I also emphasized to them that because they were betting on the don't pass line they would be in the minority on the table since most players will be betting on the pass line. I explained that by betting on the don't pass, the casino has a big advantage on the come out roll (because the 7 and 11 can be rolled more ways then the 2 or 3). However, once a point is established the odds shift in favor of the don't pass bettor on point rolls. And the latter will occur two-thirds of the time you play craps, therefore it's comforting to know that if you wager on the don't pass line, two thirds of the time you will have the slight edge.
John was astute enough to ask me what happens if the shooter throws a 12 on the come out roll. I told him that to make the odds virtually the same for the pass line and the don't pass line, the casino “bars the 12” (I pointed to those very words on the layout). This means when if you wager on the don't pass line and a 12 is thrown on the come out roll, it's a push and you don't win or lose.
John and Mary were anxious to start playing but I had just a few more points to cover. I explained that you shouldn't just walk up to craps table and immediately make a bet on the don't pass. You need to check if there is a mini-game in progress by the position of the point marker (the thing that looks like a hockey puck). If it's resting on a point number at the top of the layout with the word ON visible on top of the marker then now is not the time to make a don't pass wager. You need to patiently wait until the shooter either sevens out (throws the 7) or makes his point number. After this occurs, the dealer will place the marker in the top corner of the layout with the word OFF facing up. When you see that, you'll know the next roll is a come out roll and now is the right time to make your don't pass wager.
I covered table etiquette with my friends and basically told them not to dangle their hands over the table (most craps players believe if the dice hit a player's hand it will cause them bad luck); don't root for the 7 on the point rolls (it would upset the pass line bettors who lose when the 7 is thrown on a point roll); place your bet on the layout before the dice are given to the shooter; don't talk to or jostle a shooter (again bad luck); and because they were betting on the don't pass line, I suggested they pass on throwing the dice. I showed them how to get chips by placing their money on the layout between dice throws (not handing the money to the dealer) and how to quickly pick up their chips and place them in the rails so as not to disrupt the player throwing the dice. I pointed out to them that they will be observing a lot of their fellow players making all kind of high percentage wagers on the layout before each dice roll and that they should ignore it all and just stay focused on their don't pass wager.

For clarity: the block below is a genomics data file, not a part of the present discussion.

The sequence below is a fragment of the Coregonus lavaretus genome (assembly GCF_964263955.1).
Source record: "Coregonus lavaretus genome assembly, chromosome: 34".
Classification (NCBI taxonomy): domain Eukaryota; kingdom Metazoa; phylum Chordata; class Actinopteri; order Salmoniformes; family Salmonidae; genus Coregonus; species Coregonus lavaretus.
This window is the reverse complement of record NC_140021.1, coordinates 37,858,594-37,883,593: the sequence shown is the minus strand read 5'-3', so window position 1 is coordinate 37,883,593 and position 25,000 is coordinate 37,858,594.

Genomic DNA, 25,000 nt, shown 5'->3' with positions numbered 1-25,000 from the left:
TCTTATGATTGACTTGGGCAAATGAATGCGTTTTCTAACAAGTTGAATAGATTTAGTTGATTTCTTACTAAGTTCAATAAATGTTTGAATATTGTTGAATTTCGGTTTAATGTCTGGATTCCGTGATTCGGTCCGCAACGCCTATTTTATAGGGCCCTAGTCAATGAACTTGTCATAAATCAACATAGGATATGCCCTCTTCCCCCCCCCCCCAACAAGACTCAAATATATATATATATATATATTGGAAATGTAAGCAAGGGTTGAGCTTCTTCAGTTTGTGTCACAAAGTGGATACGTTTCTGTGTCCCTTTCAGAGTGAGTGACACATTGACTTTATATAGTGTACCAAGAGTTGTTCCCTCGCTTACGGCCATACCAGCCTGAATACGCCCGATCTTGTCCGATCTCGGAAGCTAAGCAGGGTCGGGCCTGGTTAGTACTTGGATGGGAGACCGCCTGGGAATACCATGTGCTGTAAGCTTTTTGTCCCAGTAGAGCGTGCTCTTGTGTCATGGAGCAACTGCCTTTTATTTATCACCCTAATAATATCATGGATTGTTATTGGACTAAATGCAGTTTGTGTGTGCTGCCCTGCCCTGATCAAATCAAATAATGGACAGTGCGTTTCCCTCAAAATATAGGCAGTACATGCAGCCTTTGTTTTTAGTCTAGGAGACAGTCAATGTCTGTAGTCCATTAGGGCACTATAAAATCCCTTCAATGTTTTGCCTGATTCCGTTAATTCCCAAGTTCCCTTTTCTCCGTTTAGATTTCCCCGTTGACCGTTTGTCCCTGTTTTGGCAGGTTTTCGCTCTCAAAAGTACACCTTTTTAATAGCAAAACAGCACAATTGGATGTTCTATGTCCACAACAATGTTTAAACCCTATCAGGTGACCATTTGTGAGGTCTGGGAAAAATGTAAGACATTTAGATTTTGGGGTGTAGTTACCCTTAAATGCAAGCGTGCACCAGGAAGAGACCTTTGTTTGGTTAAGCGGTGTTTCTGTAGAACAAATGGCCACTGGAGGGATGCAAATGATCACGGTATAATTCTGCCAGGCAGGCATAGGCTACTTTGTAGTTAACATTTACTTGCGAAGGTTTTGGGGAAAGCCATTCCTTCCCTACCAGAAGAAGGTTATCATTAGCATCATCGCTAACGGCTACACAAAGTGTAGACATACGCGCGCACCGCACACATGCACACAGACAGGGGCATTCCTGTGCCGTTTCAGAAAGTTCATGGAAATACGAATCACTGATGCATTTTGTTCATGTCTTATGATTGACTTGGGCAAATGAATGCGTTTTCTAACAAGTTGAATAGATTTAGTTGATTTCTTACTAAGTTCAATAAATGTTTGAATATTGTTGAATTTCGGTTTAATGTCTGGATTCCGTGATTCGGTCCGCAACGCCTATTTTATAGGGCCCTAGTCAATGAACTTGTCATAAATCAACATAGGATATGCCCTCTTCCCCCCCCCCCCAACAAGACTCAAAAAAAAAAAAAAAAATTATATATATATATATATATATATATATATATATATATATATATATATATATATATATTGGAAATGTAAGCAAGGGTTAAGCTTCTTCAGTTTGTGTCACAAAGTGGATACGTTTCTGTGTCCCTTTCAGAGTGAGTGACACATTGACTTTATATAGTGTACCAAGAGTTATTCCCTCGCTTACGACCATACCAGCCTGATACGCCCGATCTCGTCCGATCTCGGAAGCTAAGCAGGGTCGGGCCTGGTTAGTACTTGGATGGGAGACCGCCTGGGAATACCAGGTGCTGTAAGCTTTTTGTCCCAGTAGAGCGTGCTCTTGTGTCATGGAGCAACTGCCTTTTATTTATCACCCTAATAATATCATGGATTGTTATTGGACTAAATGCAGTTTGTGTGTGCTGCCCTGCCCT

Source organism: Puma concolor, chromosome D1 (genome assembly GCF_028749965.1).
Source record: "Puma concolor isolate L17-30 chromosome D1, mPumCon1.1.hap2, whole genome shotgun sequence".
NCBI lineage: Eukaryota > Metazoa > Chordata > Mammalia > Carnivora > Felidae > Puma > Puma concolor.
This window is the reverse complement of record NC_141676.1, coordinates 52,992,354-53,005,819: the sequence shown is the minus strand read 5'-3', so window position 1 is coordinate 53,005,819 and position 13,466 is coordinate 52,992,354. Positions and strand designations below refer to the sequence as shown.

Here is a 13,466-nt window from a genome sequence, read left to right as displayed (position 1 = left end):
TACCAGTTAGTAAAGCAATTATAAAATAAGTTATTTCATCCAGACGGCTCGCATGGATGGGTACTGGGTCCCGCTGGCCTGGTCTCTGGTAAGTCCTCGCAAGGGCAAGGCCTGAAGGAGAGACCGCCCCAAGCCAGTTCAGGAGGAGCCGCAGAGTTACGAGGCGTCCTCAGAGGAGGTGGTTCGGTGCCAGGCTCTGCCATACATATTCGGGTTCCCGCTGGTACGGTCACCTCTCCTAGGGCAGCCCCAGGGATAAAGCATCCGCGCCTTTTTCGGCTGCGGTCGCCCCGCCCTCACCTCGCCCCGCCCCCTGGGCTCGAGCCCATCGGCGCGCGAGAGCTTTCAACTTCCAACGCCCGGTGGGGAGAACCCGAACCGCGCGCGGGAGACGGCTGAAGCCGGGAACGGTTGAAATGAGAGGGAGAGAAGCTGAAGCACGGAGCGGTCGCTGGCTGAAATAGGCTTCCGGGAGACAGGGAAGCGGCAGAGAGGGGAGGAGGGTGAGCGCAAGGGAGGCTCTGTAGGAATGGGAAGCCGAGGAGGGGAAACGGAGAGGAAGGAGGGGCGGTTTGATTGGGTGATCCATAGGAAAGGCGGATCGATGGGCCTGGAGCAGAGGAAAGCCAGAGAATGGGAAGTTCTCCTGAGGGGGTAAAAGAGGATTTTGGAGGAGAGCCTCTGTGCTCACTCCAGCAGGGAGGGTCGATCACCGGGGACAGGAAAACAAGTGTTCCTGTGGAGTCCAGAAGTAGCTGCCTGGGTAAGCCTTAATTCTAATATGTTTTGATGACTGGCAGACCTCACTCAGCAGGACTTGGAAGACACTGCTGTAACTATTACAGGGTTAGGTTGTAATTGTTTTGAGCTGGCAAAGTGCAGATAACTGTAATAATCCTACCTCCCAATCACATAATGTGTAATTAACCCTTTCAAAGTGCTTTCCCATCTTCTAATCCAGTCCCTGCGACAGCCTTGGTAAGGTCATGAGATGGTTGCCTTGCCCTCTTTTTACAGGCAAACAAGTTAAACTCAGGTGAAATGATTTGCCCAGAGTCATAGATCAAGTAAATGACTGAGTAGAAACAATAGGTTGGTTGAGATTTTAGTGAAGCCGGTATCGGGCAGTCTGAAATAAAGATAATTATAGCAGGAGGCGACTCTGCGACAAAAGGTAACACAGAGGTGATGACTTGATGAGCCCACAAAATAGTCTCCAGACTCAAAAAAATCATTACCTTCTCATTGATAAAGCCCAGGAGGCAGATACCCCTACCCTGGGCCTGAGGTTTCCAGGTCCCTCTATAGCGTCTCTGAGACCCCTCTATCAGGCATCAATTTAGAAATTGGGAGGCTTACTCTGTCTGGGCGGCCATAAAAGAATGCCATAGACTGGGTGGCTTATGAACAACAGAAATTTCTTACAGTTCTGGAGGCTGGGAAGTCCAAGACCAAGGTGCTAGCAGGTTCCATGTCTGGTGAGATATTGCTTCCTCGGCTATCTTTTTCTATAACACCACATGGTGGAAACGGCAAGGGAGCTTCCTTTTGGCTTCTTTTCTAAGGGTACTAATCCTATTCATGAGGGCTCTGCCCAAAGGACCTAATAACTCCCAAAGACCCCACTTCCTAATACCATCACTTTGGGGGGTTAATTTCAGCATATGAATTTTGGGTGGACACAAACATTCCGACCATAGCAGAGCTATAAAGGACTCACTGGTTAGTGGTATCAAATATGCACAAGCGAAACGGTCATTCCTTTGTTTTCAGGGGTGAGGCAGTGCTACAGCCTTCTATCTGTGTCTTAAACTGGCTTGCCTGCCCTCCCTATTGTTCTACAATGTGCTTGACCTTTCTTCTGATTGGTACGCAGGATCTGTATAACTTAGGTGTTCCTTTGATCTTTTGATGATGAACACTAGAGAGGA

I finished with a quick lesson on money management. They felt comfortable with a $100 session bankroll so I told them to place the $100 worth of chips in the front rails and use these chips as their betting fund. When they won, they should place their winning chips in a lock up fund in the back rail. After they consumed their $100 betting fund, they should take stock of their winnings. I emphasized not to increase their betting level if they started to lose (discipline). If they found themselves ahead and wanted to take a slightly higher risk at the potential for greater profits, I suggested they increase their betting level by 50% following each consecutive win. I also recommended that if things were going well they consider pocketing 50% of any profits in their lock-up fund. In the event things were not going well and they had less money in their lock up fund then when they started, I suggested they take a break from the action before starting another session.
My tutorial took about 15 minutes. I spent another 15 minutes or so with them at a live $5 minimum table as they set out for the first time in their lives playing craps in a casino.
To say that they had a ball is an understatement. In fact they enjoyed the game so much they wanted me to teach them more. So I showed them how to make a few additional don't come bets along with their initial don't pass wager (the “Beginners Don't Pass Playing System” from my book, Craps: Take The Money & Run).
I remember vividly the last dinner together with our friends after a thoroughly enjoyable weekend. Fortunately, they had recouped their losses at slots with their newfound skills at the craps table. I remember them saying over and over how they underestimated how easy it was to play craps, how much fun they had, and how foolish they had been for not learning how to play sooner. I was happy for their good fortune, and beside I got to tell my wife “I told you so”.